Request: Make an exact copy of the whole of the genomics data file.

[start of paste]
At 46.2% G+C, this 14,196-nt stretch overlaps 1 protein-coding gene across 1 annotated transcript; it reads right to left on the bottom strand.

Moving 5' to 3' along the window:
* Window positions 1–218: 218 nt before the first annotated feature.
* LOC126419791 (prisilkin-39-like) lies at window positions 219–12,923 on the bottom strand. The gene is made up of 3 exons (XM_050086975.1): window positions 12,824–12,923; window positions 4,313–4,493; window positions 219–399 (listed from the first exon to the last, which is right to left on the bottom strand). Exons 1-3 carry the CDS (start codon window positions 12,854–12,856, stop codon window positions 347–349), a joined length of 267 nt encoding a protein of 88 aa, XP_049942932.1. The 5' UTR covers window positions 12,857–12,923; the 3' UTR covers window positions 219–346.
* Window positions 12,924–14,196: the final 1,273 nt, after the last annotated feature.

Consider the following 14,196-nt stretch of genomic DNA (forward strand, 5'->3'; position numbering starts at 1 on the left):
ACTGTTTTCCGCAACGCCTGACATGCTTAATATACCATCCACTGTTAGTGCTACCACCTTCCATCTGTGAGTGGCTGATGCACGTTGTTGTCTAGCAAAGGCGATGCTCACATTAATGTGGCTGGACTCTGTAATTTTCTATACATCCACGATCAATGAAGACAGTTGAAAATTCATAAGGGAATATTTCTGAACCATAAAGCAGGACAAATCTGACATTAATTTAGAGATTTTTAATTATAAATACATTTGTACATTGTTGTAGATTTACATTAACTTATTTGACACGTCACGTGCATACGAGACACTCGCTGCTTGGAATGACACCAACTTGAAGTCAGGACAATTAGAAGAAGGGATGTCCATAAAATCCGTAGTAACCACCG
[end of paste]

At 46.2% G+C, this 14,196-nt stretch overlaps 1 protein-coding gene across 1 annotated transcript; it reads right to left on the bottom strand.

Moving 5' to 3' along the window:
* Window positions 1–218: 218 nt before the first annotated feature.
* LOC126419791 (prisilkin-39-like) lies at window positions 219–12,923 on the bottom strand. The gene is made up of 3 exons (XM_050086975.1): window positions 12,824–12,923; window positions 4,313–4,493; window positions 219–399 (listed from the first exon to the last, which is right to left on the bottom strand). Exons 1-3 carry the CDS (start codon window positions 12,854–12,856, stop codon window positions 347–349), a joined length of 267 nt encoding a protein of 88 aa, XP_049942932.1. The 5' UTR covers window positions 12,857–12,923; the 3' UTR covers window positions 219–346.
* Window positions 12,924–14,196: the final 1,273 nt, after the last annotated feature.

Consider the following 14,196-nt stretch of genomic DNA (forward strand, 5'->3'; position numbering starts at 1 on the left):
ACTGTTTTCCGCAACGCCTGACATGCTTAATATACCATCCACTGTTAGTGCTACCACCTTCCATCTGTGAGTGGCTGATGCACGTTGTTGTCTAGCAAAGGCGATGCTCACATTAATGTGGCTGGACTCTGTAATTTTCTATACATCCACGATCAATGAAGACAGTTGAAAATTCATAAGGGAATATTTCTGAACCATAAAGCAGGACAAATCTGACATTAATTTAGAGATTTTTAATTATAAATACATTTGTACATTGTTGTAGATTTACATTAACTTATTTGACACGTCACGTGCATACGAGACACTCGCTGCTTGGAATGACACCAACTTGAAGTCAGGACAATTAGAAGAAGGGATGTCCATAAAATCCGTAGTAACCACCG